Saturday, April 20, 2013

Perfect Ragtime by Atlanta Lyric Theatre

image from ALT's Facebook page
(Reflections on RAGTIME, the musical.  Book by Terrence McNally, Music and Lyrics by Stephen Flaherty and Lynn Ahrens.  Production by Atlantic Lyric Theatre at the Strand Theatre, Marietta, GA.  Production directed by Alan Kilpatrick.  Performance of April 18, 2013.)

Colorful, warm, ingenious, and crammed full of energetic and soulful songs, the musical RAGTIME unfolds the interrelated stories of three families and numerous celebrities of the early 1900s with clarity and efficiency.  Aside from narrowness of stage and muddy acoustics at Marietta’s restored Strand Theatre, nothing lacked in the production by the Atlanta Lyric Theatre.  Voices, staging, band, and design all sold the material to us with clarity and vigor.

The songs are beautifully crafted and fitting to the historical era and to the characters. Taken together, they move the story along, signaling by style when we move from the parlor songs of genteel Anglos to a honky-tonk or church with Black characters, to the Eastern European immigrants in town.  Ragtime is itself important to the story and a metaphor for a “ragged time” of transition when whites, blacks, and immigrants were all drawn to the sound.  Lyrics sound natural as speech, while neat rhymes point up meaningful thoughts; the songs build to climaxes sometimes loud, sometimes pensive.  Dances often reinforce the action. 

The only problem is that every second or third song seems to be teaching us something about America in the 1900s, until we feel that we’re watching a great story wrapped in an essay. We're taught by the remarkable opening number how everything certain in the lives of complacent wealthy Anglos is soon to be shaken by encounters with Blacks and Immigrants. This is acted out in song and dance, in which these groups cakewalk around each other and back away from confrontations.  It's very effective. But the next song tells us the same thing, from the point of view of the complacent Anglo “Mother.”  As her world does crumble, she tells us about it in three more songs, two shared with others who are having similar experiences.  By the end of show, when “Mother” reflected fourth time how life can’t go “Back to Before,” actress Christy Baggett's beautiful and earnest singing  could not keep us from feeling that she'd been used to reiterate a thesis statement.  With two anthems, “Wheels of a Dream” and “Make Them Hear You,” the songwriters use the character Coalhouse (played by Kevin Harry) as a spokesman for all people of color in America early in the 20th century.  Mr. Harry sang with conviction, his powerful voice sustaining long notes over the climaxes, and he earned thunderous applause -- as a spokesman.  Then he went back to being Coalhouse.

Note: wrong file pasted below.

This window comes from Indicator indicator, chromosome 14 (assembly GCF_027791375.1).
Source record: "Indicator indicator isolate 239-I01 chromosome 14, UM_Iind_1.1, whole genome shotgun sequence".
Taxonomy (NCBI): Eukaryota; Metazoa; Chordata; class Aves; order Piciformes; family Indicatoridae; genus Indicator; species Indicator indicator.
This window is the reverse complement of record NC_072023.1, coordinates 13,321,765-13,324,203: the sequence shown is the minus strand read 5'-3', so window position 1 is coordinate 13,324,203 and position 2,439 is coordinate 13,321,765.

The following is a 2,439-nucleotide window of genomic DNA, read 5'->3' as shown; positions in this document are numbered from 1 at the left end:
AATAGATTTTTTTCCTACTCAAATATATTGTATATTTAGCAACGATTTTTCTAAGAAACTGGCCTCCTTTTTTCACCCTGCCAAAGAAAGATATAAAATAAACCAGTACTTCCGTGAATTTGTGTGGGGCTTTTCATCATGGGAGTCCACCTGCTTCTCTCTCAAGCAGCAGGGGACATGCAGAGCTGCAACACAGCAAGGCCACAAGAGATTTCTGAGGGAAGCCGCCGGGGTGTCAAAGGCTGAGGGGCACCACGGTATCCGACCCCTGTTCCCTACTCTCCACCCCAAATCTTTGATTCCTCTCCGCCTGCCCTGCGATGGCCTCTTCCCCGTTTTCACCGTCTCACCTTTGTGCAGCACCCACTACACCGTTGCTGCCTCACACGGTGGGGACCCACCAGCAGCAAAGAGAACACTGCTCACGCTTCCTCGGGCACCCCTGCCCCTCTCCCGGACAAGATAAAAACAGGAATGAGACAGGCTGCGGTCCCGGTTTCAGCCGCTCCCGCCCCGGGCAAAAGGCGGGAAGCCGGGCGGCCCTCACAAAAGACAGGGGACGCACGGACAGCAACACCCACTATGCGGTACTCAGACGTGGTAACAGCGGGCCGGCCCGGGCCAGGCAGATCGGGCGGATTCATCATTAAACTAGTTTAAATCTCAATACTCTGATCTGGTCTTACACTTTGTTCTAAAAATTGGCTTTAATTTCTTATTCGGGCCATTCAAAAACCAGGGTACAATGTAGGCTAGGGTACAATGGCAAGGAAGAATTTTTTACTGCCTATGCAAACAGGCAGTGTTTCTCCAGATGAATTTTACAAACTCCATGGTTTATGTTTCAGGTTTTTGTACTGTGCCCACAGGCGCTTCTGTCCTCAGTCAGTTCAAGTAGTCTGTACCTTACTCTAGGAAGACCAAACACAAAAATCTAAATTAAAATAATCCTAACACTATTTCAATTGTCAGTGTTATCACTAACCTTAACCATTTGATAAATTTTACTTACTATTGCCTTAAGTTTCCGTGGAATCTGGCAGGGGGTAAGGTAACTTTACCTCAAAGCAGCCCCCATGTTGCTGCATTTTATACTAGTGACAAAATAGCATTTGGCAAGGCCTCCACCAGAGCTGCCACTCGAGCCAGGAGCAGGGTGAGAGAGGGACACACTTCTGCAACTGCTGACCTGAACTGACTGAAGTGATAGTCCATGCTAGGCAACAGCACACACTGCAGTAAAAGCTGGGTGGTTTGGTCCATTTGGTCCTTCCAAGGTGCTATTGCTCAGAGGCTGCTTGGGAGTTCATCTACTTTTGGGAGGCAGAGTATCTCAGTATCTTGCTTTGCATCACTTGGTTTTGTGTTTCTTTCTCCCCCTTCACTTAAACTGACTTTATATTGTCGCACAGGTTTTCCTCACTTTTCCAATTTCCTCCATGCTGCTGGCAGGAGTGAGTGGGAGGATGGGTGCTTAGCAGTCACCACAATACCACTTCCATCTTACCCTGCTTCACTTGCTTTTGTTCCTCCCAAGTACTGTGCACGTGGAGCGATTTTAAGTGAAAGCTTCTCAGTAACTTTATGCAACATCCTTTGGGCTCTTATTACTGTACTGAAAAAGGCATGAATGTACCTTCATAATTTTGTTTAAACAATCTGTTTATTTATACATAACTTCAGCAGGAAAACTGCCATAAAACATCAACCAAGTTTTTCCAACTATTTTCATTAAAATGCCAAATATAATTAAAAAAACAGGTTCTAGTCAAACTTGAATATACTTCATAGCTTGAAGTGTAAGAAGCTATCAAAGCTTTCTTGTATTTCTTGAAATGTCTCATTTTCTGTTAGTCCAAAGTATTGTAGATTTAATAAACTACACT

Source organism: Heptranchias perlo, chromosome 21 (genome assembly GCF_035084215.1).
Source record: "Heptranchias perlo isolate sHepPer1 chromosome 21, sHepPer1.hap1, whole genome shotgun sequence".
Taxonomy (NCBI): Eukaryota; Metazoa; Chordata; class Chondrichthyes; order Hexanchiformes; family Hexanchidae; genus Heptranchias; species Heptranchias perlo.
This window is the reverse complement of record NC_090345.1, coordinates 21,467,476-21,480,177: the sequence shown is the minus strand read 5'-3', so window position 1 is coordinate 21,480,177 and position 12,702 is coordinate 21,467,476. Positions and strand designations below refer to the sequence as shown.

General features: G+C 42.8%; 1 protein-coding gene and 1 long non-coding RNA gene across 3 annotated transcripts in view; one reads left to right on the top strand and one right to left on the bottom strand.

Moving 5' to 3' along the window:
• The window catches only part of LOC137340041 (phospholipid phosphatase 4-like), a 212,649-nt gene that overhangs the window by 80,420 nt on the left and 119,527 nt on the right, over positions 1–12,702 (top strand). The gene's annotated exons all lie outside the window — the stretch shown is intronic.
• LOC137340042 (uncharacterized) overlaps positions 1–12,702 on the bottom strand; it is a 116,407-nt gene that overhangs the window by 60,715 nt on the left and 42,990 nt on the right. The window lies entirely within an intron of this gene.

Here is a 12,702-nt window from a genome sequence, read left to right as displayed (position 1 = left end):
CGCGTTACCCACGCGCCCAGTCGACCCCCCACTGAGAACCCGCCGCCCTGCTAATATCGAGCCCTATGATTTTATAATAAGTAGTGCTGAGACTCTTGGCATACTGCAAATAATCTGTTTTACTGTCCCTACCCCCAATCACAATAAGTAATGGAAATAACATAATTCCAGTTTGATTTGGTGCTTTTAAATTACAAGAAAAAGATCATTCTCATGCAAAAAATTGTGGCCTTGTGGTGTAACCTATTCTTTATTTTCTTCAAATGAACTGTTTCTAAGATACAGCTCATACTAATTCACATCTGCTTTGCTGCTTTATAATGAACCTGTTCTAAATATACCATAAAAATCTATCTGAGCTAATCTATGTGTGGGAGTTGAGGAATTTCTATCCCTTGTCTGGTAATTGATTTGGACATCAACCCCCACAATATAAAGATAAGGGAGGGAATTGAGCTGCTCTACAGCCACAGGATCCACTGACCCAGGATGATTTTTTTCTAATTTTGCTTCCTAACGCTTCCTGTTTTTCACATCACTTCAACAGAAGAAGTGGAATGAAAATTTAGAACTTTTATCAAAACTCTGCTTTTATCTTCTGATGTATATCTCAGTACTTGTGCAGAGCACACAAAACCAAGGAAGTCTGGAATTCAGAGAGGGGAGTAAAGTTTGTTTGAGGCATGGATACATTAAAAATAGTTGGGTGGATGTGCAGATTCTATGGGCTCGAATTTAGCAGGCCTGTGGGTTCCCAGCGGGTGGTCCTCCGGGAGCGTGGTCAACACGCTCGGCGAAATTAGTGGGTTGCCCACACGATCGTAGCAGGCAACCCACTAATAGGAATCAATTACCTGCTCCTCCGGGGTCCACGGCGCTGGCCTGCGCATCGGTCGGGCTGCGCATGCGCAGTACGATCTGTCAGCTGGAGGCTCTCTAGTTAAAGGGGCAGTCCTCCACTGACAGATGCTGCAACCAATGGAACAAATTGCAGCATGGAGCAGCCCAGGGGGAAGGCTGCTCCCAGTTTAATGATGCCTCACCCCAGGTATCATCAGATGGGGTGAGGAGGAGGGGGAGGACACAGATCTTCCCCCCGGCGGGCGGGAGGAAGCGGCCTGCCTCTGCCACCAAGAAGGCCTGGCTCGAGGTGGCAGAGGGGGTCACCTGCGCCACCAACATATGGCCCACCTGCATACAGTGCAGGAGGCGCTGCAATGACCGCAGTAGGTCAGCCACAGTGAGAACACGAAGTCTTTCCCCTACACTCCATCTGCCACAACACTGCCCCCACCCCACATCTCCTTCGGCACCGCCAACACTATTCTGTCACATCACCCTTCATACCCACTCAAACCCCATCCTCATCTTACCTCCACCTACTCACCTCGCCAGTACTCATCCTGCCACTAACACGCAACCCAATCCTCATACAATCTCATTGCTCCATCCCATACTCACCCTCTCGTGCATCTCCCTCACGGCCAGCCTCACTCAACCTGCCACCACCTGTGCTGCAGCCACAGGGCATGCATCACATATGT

One number, "He Wanted to Say," is led by socialist activist Emma Goldman (Ingrid Cole) with a big voice and big heart.  Eventually, the entire ensemble is singing a rousing anthem consisting of all the things that "Younger Brother" (Matthew Kacergis) feels about the injustices of life in the USA.  Yet this lecture on social ills and White man's guilt is made funny and personal because it's all the stuff that the character cannot put in coherent form. 

Social commentary is acted out for laughs with "What a Game,"  depicting the Father's misguided effort to connect to his young son by taking him to a baseball game.  Father learns to his discomfort, and to his son's delight, that the "gentleman's game" has been appropriated by the working class, and it isn't as genteel as it used to be in his days at Harvard. 

Other songs could be magical. "The Courtship" alternates music and dialogue, covering months during which Coalhouse tries to atone for the way he wronged Sarah (played by Jeanette Illidge), mother of his child. There's a gentle duet between immigrant father Tateh (Stanley Allyn Owen) and "Mother," discovering kinship as parents across a wide social divide ("Nothing Like the City").  Deep in the second act, when Coalhouse seeks vengeance for the killing of his beloved Sarah, he remembers meeting her at the club where he played piano, and he re-enacts his love song to her, “Sarah Brown Eyes.”  Sarah appears upstage of him, and each mimes dancing with the other, several step apart.  We know it’s a memory, and we can guess what’s ahead, but this bittersweet interlude was a highpoint of the show.

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